- All children and staff should be encouraged to receive the 2009 H1N1 flu vaccine. Visit http://www.cdc.gov/h1n1flu/vaccination for more information.
- Advise the sick to stay home: Those with flu-like illness should remain at home and away from others until at least 24 hours after they are free of fever, or signs of a fever, without the use of fever-reducing medicines. They should stay home even if they are using antiviral medicines. (For more information, visit http://www.cdc.gov/h1n1flu/guidance/exclusion.htm.)
- Conduct daily health checks: Early childhood providers conducting daily health checks should observe all children and staff and talk with each child’s parent or guardian and each child.
- He or she should look for changes in the child’s behavior, a report of illness or recent visit to a healthcare provider, and any signs or symptoms of illness.
- During the day, staff also should identify children and other staff who may be sick.
- Sick children and staff should be further screened by taking their temperature and inquiring about symptoms.
- An early childhood program’s health consultant may provide additional assistance. Visit http://nrckids.org for more information on health consultants or contact your State Child Care Administrator or local child care resource and referral agency to find out if there are early childhood health consultants in your state or local area.
- Separate sick children and staff: Children and staff who develop symptoms of flu-like illness while at the early childhood program should promptly be separated from others.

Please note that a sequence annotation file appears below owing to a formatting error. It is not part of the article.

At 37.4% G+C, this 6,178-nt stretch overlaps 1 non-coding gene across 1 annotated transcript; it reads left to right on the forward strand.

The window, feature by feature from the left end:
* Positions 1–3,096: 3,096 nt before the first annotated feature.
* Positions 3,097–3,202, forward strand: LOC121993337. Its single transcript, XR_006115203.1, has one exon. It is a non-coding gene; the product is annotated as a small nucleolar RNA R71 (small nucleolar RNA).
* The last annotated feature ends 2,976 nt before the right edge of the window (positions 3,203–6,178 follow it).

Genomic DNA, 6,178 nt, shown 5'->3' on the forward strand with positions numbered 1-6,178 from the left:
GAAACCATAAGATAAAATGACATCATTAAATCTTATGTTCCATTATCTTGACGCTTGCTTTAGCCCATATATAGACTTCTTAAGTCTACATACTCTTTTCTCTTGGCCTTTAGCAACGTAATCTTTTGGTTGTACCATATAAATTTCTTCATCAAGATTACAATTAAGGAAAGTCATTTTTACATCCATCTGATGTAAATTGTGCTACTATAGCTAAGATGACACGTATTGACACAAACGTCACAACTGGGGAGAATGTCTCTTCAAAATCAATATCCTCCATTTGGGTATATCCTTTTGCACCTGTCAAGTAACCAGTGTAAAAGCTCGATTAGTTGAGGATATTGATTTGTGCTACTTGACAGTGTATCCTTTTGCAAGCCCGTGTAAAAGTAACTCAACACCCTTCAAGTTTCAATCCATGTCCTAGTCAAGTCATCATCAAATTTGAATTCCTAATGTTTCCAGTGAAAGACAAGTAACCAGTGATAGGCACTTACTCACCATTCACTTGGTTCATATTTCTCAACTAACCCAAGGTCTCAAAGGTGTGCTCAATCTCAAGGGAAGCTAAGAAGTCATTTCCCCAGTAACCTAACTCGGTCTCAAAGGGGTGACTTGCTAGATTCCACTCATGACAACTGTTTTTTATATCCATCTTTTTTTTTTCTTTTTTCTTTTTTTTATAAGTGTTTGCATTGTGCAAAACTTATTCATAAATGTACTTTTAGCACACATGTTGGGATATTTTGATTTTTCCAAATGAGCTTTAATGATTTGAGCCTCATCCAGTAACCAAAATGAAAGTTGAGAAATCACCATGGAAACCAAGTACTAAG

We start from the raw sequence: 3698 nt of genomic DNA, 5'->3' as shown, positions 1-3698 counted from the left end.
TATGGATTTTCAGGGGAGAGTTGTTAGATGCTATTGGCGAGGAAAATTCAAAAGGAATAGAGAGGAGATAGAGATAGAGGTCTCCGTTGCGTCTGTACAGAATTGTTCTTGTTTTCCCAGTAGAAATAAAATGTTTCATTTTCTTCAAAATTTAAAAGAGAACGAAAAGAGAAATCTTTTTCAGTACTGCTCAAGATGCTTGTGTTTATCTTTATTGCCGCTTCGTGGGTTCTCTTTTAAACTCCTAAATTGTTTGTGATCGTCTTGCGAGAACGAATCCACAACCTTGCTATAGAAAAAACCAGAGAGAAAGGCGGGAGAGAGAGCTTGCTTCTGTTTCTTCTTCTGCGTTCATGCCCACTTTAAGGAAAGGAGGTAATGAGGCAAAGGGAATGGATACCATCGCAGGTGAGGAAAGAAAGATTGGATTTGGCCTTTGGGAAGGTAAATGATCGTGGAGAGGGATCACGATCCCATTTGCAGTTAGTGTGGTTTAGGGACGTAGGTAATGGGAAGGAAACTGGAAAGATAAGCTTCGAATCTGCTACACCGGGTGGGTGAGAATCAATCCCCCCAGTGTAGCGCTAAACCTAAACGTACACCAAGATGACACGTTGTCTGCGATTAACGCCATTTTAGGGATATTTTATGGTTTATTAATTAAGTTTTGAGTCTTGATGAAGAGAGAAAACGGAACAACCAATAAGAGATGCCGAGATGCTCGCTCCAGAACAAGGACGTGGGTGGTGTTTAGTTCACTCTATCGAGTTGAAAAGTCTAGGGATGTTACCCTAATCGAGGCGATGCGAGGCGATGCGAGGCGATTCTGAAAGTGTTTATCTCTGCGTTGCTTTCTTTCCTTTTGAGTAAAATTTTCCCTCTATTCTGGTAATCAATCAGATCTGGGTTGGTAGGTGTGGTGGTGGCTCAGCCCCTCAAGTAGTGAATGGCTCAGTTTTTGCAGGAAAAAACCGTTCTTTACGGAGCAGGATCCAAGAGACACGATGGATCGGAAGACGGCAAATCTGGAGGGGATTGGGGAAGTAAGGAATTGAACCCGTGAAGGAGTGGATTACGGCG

- While this may be challenging for some home-based providers, they should provide a space where the child can be comfortable and supervised at all times.
- A parent or guardian should be called and asked to take his or her child home.
- Staff with flu-like illness should also be asked to go home immediately. A staff member who develops illness while at work should wear a facemask when near other people when possible until he or she can go home.
- Early childhood providers who care for people with known, probable, or suspected flu or flu-like illness should use appropriate personal protective equipment. Visit http://www.cdc.gov/h1n1flu/masks.htm for information on personal protective equipment and how to recommend it to employees.
- Emphasize respiratory etiquette and hand hygiene by both people who are well and those who have any symptoms of flu:
- For children with emerging self-care skills, parents and caregivers should closely monitor their respiratory etiquette and hand hygiene and remind children not to share cups or eating utensils.
- Cover noses and mouths with a tissue when coughing or sneezing (or an elbow or shoulder if no tissue is available) and wash hands often with soap and water when possible; keep hands away from the nose, mouth, and eyes.
- If soap and water are not available, alcohol-based hand rubs can also be used. However, hand rubs should not be used when hands are visibly soiled.
- Visit: http://www.cdc.gov/flu/protect/covercough.htm for more information on respiratory etiquette and www.cdc.gov/cleanhands for more information on hand hygiene.
- Perform routine environmental cleaning:
- Areas and items that are visibly soiled should be cleaned immediately and all areas should be regularly cleaned – with a particular focus on items that are more likely to have frequent contact with the hands, mouths, and bodily fluids of young children (for example, toys and play areas).
- Provide disposable wipes so that commonly used surfaces can be wiped down by staff before each use.